Source: Accinelli RA, et al. Respirology. 2016;doi: 10.1111/resp.12865.
November 30, 2016
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Rates of pediatric pneumonia associated with use of solid fuels

Source: Accinelli RA, et al. Respirology. 2016;doi: 10.1111/resp.12865.
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A recent ecological study found links between current country rates of pneumonia and the use of solid fuels among children; however, reducing indoor fuel pollution through efficient stoves can decrease child mortality and morbidity.

Traditionally, poverty is the underlying factor accounting for child mortality due to pneumonia, but the independent role of solid fuel use yielding biomass pollution on pneumonia is uncertain among children rates.

“Acute respiratory infections are the leading cause of death in the pediatric age range, with indoor air pollution, crowding and other factors associated with poverty playing major roles in the prevalence of [acute lower respiratory infections (ALRIs)],” Roberto A. Accinelli, MD, from the department of medicine at Cayetano Heredia Hospital, and colleagues wrote. “We examined whether an independent association at the global level emerges between solid fuel use patterns and the incidence of pneumonia in young children (< 5 years of age) even after accounting for other known factors such as poverty.”

The investigators performed multivariate linear regression analyses to evaluate possible links between socioeconomic variables and pneumonia incidence in children aged younger than 5 years using risk factors associated with higher incidence of disease, morbidity, or mortality rates. They assessed the percentage of solid fuel use, tobacco consumption, water access source and sanitation facilities, and independent socioeconomic factors for each country from available public databases.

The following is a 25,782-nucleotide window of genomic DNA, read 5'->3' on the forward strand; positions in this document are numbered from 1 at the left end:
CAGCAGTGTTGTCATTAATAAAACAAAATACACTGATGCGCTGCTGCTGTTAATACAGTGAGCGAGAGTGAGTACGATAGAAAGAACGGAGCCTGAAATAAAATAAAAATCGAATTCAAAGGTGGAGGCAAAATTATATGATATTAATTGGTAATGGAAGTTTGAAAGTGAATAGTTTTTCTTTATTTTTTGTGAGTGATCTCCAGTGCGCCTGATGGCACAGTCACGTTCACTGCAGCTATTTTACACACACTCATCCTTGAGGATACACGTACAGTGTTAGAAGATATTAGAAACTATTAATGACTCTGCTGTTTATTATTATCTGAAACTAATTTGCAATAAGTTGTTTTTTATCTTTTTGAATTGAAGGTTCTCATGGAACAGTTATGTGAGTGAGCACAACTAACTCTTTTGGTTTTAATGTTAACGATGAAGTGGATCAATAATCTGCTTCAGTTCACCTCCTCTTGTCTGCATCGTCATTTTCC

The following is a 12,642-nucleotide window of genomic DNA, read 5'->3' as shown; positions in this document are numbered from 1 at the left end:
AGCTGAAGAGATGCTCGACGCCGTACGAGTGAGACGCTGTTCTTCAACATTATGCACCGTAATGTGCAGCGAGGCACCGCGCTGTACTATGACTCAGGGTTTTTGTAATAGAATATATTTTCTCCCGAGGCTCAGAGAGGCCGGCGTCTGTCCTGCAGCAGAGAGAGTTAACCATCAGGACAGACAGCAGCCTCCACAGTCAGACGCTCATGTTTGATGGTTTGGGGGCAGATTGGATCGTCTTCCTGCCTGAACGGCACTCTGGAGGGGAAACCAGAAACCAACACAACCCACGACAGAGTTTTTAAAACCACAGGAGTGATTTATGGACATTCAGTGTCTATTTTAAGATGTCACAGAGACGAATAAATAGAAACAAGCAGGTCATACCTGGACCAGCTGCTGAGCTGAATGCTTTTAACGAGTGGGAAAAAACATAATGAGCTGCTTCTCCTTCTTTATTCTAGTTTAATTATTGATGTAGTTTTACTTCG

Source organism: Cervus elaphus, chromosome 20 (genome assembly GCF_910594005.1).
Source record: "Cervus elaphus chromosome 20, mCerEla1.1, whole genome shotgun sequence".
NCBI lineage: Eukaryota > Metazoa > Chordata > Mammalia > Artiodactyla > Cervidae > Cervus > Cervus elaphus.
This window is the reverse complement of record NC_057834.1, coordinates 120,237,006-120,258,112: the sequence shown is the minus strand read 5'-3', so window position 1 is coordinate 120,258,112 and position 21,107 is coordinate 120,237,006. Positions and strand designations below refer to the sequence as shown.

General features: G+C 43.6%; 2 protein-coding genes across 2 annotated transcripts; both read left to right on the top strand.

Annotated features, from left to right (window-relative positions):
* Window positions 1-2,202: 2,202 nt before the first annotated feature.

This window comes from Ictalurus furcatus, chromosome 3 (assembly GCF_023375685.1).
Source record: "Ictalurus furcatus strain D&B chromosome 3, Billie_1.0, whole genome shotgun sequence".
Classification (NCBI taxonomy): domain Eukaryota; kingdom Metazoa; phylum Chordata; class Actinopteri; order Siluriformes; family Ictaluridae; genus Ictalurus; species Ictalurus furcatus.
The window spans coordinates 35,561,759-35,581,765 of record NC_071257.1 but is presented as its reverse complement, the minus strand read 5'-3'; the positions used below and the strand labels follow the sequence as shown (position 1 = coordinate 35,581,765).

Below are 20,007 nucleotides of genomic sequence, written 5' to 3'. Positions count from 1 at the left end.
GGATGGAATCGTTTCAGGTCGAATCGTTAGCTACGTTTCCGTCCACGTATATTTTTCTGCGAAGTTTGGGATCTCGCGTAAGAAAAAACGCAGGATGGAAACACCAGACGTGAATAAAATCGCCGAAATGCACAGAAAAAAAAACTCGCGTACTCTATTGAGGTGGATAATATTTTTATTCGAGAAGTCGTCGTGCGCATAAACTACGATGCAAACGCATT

Accinelli and colleagues constructed two multivariate models that showed significant association between solid fuel use and pneumonia rates in children aged younger than 5 years per year in every country. These models accounted for roughly 87% of the variance and included solid fuel use, tobacco-use prevalence, access to sanitation and electricity, measles immunization, and the Human Development Index (HDI).

Researchers found children living in countries with the highest solid fuel use showed a sevenfold annual increase in the rate of pneumonia compared to children living in countries with the lowest solid fuel use. They also associated measles immunization, access to electricity, prevalence of tobacco use and sanitation access with pneumonia rates in children aged younger than 5 years.

“Current findings suggest that programs aimed at reducing solid fuel use may provide the desired feasibility in the context of pneumonia mortality among young children,” Accinelli and colleagues wrote. “Prospective interventions aimed at reducing indoor solid fuel biomass pollution through implementation of efficient stoves are likely to translate in important decreases in child mortality and morbidity.” – by Savannah Demko

Disclosure: The researchers report no relevant financial disclosures.